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MySQL UPDATE and SELECT in one pass

Posted by: admin November 30, 2017 Leave a comment

Questions:

I have a MySQL table of tasks to perform, each row having parameters for a single task.
There are many worker apps (possibly on different machines), performing tasks in a loop.
The apps access the database using MySQL’s native C APIs.

In order to own a task, an app does something like that:

  • Generate a globally-unique id (for simplicity, let’s say it is a number)

  • UPDATE tasks
    SET guid = %d
    WHERE guid = 0 LIMIT 1

  • SELECT params
    FROM tasks
    WHERE guid = %d

  • If the last query returns a row, we own it and have the parameters to run

Is there a way to achieve the same effect (i.e. ‘own’ a row and get its parameters) in a single call to the server?

Answers:

try like this

UPDATE `lastid` SET `idnum` =  (SELECT `id` FROM `history` ORDER BY `id` DESC LIMIT 1);

above code worked for me

Questions:
Answers:

You may create a procedure that does it:

CREATE PROCEDURE prc_get_task (in_guid BINARY(16), OUT out_params VARCHAR(200))
BEGIN

  DECLARE task_id INT;

  SELECT id, out_params
  INTO task_id, out_params
  FROM tasks
  WHERE guid = 0
  LIMIT 1
  FOR UPDATE;

  UPDATE task
  SET guid = in_guid
  WHERE id = task_id;

END;

BEGIN TRANSACTION;

CALL prc_get_task(@guid, @params);

COMMIT;

Questions:
Answers:

If you are looking for a single query then it can’t happen. The UPDATE function specifically returns just the number of items that were updated. Similarly, the SELECT function doesn’t alter a table, only return values.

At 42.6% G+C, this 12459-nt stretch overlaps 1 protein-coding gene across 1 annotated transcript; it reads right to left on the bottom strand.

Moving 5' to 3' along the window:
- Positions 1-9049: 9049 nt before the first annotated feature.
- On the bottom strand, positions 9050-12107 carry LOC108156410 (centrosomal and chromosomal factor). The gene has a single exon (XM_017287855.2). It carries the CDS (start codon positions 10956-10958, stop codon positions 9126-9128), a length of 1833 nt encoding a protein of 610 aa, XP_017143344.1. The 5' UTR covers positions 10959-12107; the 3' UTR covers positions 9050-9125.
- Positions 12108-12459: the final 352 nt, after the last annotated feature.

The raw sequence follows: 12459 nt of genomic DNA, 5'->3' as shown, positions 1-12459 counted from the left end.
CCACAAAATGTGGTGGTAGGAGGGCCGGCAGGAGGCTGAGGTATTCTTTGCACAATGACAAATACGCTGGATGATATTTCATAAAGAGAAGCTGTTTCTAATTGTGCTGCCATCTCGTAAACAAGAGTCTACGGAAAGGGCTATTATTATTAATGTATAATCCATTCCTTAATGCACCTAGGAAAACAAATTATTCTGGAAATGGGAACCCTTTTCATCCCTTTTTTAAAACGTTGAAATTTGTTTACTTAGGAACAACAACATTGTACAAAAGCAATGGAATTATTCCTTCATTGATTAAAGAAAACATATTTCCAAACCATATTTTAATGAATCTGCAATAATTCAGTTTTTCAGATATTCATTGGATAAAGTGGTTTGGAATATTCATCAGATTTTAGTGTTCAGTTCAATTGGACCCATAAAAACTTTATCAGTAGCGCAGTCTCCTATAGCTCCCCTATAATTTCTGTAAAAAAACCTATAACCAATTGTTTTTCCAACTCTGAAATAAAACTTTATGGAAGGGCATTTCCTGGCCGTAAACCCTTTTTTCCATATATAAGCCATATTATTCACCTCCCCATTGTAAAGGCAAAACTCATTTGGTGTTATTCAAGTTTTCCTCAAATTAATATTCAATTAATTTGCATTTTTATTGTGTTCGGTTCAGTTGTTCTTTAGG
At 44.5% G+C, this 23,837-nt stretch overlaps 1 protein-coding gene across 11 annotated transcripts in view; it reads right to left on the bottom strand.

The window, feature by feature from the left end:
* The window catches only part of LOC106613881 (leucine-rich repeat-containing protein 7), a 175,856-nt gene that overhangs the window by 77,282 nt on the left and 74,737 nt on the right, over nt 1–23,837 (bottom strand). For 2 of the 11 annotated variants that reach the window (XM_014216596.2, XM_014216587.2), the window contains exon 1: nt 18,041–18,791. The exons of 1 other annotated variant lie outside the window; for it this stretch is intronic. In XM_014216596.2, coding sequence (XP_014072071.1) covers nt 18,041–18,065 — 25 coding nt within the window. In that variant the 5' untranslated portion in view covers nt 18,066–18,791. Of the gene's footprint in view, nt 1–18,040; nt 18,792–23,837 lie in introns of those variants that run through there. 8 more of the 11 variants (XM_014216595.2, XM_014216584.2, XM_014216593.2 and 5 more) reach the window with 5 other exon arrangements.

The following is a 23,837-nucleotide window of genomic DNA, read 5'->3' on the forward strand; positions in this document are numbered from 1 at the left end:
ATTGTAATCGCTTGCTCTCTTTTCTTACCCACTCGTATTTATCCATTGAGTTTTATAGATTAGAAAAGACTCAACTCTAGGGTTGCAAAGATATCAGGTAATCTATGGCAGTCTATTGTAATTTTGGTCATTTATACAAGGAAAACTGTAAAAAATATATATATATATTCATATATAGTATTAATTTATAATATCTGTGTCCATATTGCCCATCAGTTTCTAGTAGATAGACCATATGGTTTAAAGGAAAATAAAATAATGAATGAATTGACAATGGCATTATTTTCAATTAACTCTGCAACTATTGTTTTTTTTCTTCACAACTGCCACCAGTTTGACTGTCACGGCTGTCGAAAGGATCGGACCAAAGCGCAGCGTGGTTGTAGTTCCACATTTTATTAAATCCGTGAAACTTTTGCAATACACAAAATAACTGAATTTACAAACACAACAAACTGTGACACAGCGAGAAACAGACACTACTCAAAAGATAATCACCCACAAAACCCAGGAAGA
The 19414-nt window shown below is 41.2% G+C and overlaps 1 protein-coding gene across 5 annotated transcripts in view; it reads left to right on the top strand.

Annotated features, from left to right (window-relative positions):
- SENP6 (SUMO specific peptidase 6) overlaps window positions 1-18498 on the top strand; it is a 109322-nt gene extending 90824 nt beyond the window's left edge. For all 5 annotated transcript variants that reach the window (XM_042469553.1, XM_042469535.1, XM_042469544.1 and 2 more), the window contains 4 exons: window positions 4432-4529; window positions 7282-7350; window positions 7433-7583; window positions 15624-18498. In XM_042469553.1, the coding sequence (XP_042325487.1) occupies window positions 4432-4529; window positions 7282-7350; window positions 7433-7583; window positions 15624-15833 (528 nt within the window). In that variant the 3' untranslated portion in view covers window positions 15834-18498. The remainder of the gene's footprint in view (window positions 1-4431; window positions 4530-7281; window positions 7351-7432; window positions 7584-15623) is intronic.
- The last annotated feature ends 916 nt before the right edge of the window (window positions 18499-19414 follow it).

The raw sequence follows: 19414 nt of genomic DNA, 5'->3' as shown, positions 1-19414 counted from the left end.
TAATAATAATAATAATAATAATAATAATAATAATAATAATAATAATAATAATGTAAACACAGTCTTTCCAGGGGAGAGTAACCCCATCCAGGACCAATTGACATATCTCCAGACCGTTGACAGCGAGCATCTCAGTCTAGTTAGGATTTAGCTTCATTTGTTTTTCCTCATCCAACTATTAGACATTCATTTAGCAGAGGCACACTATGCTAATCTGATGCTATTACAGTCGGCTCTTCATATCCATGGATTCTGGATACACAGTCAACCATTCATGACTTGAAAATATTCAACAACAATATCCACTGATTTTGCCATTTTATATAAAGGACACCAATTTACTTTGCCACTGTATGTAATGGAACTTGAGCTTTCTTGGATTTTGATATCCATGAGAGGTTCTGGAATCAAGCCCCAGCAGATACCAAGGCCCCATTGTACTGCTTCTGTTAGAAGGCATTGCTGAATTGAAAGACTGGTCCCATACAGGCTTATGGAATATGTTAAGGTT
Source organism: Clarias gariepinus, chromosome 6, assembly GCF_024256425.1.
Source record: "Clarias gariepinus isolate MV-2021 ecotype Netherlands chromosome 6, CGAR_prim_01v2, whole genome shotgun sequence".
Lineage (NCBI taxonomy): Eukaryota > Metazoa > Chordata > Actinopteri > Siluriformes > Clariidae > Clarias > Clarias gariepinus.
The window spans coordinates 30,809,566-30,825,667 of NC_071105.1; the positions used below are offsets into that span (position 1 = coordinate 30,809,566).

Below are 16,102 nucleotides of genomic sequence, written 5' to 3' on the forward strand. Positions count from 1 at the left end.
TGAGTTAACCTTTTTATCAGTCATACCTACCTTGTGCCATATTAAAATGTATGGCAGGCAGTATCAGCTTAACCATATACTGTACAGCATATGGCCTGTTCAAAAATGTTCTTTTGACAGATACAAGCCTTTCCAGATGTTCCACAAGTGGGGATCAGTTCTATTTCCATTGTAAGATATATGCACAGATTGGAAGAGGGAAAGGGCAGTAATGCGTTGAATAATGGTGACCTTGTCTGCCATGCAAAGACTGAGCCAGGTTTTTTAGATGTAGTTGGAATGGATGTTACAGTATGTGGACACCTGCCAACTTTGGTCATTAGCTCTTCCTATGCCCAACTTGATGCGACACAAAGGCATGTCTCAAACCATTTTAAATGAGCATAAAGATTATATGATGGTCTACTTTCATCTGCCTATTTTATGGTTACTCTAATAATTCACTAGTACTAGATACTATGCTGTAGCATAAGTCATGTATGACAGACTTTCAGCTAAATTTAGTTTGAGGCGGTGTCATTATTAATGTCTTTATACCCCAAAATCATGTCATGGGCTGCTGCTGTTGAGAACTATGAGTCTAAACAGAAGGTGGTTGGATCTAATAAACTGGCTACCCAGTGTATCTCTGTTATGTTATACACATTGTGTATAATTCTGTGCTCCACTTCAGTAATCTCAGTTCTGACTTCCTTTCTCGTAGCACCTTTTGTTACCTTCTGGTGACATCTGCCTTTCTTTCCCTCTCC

Using a procedure will indeed turn it into a single function and it can be handy if locking is a concern for you. If your biggest concern is network traffic (ie: passing too many queries) then use the procedure. If you concern is server overload (ie: the DB is working too hard) then the extra overhead of a procedure could make things worse.

Questions:
Answers:

I don’t know about the single call part, but what you’re describing is a lock. Locks are an essential element of relational databases.

I don’t know the specifics of locking a row, reading it, and then updating it in MySQL, but with a bit of reading of the mysql lock documentation you could do all kinds of lock-based manipulations.

The postgres documenation of locks has a great example describing exactly what you want to do: lock the table, read the table, modify the table.

Questions:
Answers:
UPDATE tasks
SET guid = %d, params = @params := params
WHERE guid = 0 LIMIT 1;

It will return 1 or 0, depending on whether the values were effectively changed.

SELECT @params AS params;

This one just selects the variable from the connection.

From: here

Questions:
Answers:

I have the exact same issue. We ended up using PostreSQL instead, and UPDATE ... RETURNING:

The optional RETURNING clause causes UPDATE to compute and return value(s) based on each row actually updated. Any expression using the table’s columns, and/or columns of other tables mentioned in FROM, can be computed. The new (post-update) values of the table’s columns are used. The syntax of the RETURNING list is identical to that of the output list of SELECT.

Example: UPDATE 'my_table' SET 'status' = 1 WHERE 'status' = 0 LIMIT 1 RETURNING *;

Or, in your case: UPDATE 'tasks' SET 'guid' = %d WHERE 'guid' = 0 LIMIT 1 RETURNING 'params';

Sorry, I know this doesn’t answer the question with MySQL, and it might not be easy to just switch to PostgreSQL, but it’s the best way we’ve found to do it. Even 6 years later, MySQL still doesn’t support UPDATE ... RETURNING. It might be added at some point in the future, but for now MariaDB only has it for DELETE statements.

Edit: There is a task (low priority) to add UPDATE ... RETURNING support to MariaDB.